October 6-12 marks NFPA’s “Fire Prevention Week”
SOMERVILLE, N.J., USA, October 7, 2019 /EINPresswire.com/ — As school children, most of us were exposed to fire drills and fire safety discussions. But as adults, unless there has been a major disaster or we have personally experienced a situation where a fire or another emergency required a quick evacuation from a building, emergency egress issues rarely demand our attention.
But every time a building is entered — from your own residence to an unfamiliar surrounding — your thoughts should include how you might get out in case of an emergency.
The National Fire Protection Association (NFPA) has designated October 6-12, 2019 as its annual observance of Fire Prevention Week. This year’s theme — “Not Every Hero Wears a Cape. Plan and Practice Your Escape!” — encourages everyday citizens to be prepared to escape a structure fire.
“Fire safety should begin at home,” says HouseMaster President and CEO Kathleen Kuhn. “During a fire, it’s important that all occupants can safely get out and emergency personnel can get in as quickly and easily as possible. This means knowing your routes to safety, but also making sure nothing is blocking those routes.”
According to Ready.gov, a small flame can turn into a major fire in 30 seconds. Within minutes, a house can fill with smoke and become engulfed in flames. Homeowners need to be sure they are prepared to either get out quickly and safely and also to ensure first responders can get in.
HouseMaster offers these tips for how to maintain safe exit pathways:
● Keep hallways clear of obstructions
● Do not block or obstruct emergency escape windows and exit doors
● Make sure all family members know how to unlock and open windows and doors
● Test all windows to make sure they can open easily and fully
● Be sure window security bars release from the inside in case of emergency
● Don’t block escape windows from the outside with bushes or other obstructions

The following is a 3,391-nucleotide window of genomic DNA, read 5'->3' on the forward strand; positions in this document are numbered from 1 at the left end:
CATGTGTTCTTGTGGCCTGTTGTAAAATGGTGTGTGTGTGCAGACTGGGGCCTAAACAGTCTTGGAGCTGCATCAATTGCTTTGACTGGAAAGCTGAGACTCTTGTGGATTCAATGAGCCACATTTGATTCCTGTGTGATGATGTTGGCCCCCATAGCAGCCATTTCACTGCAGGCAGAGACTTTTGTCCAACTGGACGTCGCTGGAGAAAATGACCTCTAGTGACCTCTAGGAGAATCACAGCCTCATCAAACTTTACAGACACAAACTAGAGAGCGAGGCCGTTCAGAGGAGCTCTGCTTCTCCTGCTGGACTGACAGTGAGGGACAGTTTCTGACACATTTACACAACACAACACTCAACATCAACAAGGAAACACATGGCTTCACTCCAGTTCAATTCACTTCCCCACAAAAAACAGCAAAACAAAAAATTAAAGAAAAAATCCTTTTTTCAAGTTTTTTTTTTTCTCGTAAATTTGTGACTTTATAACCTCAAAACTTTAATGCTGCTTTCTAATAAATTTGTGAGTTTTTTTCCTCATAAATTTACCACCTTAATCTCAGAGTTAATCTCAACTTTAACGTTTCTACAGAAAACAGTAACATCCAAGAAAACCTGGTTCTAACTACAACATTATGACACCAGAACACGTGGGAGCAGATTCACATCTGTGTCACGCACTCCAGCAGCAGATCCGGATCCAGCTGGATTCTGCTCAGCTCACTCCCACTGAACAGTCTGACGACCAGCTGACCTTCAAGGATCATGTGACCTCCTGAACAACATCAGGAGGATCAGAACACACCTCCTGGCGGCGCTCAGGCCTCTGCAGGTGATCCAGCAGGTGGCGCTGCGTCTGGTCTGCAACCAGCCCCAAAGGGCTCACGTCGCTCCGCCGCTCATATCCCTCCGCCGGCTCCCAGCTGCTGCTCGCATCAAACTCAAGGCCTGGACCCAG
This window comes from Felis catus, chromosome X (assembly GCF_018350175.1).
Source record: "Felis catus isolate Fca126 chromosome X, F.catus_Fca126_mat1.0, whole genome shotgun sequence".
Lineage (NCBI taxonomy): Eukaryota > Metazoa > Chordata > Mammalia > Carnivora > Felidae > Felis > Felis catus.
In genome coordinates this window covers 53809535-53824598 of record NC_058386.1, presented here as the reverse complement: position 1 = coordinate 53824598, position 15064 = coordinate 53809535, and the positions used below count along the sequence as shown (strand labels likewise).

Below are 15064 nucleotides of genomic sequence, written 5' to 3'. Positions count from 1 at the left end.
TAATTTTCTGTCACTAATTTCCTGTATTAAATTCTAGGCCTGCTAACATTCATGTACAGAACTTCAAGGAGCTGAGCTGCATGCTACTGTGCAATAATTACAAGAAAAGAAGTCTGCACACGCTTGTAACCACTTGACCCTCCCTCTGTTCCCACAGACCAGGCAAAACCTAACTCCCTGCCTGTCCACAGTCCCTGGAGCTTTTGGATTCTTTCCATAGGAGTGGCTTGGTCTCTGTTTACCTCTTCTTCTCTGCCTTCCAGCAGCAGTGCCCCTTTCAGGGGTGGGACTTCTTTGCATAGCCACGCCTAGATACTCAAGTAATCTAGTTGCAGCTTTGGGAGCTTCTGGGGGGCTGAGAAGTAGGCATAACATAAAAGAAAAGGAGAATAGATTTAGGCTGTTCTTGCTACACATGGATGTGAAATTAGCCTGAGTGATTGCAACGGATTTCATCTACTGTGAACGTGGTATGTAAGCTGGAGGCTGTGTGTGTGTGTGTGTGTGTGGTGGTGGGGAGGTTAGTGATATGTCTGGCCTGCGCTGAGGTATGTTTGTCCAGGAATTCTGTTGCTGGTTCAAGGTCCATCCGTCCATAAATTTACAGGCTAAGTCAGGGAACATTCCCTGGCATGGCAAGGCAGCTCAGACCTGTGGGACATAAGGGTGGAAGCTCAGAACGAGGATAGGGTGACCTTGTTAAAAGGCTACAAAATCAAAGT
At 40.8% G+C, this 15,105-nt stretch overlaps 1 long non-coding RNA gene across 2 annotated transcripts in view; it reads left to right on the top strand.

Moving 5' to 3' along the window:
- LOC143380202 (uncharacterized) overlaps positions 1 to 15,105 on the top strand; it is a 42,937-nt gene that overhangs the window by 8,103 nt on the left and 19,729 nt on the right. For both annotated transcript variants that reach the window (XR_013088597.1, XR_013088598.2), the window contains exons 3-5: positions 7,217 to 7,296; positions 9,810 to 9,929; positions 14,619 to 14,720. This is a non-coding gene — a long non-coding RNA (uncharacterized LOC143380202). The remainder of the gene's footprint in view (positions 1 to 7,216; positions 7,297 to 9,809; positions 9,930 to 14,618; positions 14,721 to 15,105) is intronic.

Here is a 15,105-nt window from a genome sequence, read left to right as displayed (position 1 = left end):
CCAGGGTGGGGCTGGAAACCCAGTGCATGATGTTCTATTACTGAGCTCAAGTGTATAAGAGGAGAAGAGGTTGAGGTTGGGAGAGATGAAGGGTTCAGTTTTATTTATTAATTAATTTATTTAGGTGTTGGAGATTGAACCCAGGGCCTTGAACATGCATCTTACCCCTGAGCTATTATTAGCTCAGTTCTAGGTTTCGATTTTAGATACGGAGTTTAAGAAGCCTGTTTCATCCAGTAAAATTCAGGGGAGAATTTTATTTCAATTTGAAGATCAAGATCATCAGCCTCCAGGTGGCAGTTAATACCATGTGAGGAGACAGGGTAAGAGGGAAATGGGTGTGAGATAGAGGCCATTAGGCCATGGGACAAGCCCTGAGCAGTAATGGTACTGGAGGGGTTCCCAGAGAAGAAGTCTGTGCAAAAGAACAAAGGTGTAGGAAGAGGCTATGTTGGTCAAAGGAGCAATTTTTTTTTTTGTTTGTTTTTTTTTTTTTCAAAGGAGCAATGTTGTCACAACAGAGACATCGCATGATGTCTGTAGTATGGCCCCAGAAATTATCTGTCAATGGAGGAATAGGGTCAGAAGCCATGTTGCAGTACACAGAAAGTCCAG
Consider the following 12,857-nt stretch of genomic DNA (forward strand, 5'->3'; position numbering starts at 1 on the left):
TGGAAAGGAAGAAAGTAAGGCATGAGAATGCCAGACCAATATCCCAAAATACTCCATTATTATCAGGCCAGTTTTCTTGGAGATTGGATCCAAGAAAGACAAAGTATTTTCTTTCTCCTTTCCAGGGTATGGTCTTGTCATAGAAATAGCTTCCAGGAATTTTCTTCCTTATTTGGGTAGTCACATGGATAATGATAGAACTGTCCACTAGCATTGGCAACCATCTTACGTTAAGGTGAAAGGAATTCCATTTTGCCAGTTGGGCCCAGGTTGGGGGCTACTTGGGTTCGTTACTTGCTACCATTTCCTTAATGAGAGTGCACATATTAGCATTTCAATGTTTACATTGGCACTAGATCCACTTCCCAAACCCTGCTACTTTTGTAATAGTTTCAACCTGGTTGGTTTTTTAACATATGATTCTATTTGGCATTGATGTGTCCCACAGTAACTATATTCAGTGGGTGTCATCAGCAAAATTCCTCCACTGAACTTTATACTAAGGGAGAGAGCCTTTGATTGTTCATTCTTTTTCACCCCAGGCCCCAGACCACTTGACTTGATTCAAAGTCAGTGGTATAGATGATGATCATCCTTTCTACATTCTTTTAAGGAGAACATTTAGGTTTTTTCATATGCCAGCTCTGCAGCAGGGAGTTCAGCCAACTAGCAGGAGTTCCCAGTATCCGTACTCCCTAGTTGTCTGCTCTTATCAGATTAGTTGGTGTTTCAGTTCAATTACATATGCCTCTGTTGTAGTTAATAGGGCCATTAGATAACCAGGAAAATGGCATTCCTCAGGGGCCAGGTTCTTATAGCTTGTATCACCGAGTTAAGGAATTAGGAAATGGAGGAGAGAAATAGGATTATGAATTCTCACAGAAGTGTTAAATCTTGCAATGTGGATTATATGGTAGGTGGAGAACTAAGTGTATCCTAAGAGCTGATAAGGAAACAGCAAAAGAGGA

● Don’t use areas without adequate egress for sleeping purposes
● If you live or sleep above the ground floor, have a safety ladder or other means to safely escape out a window if ground floor access is blocked
● Develop and practice a fire escape plan with every member of your family
● Make sure your escape plan includes your pets
Additionally, know the hazards of double deadbolt locks that require a key for operation. While these locks can help keep thieves out, they can be a fire safety hazard; without a key, the lock can’t be opened. For this reason, such locks are prohibited in some areas on all primary doors.
Also important is to ensure the building’s smoke alarms are working; it’s advisable to test smoke alarms monthly and replace batteries annually even if the alarm tests successfully. HouseMaster suggests homeowners use a special date such as an anniversary or birthday to also be the date they are reminded to check batteries for smoke and carbon dioxide detectors.
These tips are only general guidelines. Since each situation is different, contact a professional if you have questions about a specific issue. More home safety and maintenance information is available at housemaster.com.
Founded in 1979 and Headquartered in Somerville, N.J., HouseMaster is the oldest and one of the largest home inspection companies in North America. With more than 320 franchised areas throughout the U.S. and Canada, HouseMaster is the most respected name in home inspections. For 40 years, HouseMaster has built upon a foundation of solid leadership and innovation with a continued focus on delivering the highest quality service experience to their customers and providing HouseMaster franchisees the tools and support necessary to do so. Each HouseMaster franchise is an independently owned and operated business. HouseMaster is a registered trademark of HM Services, LLC.
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Source: EIN Presswire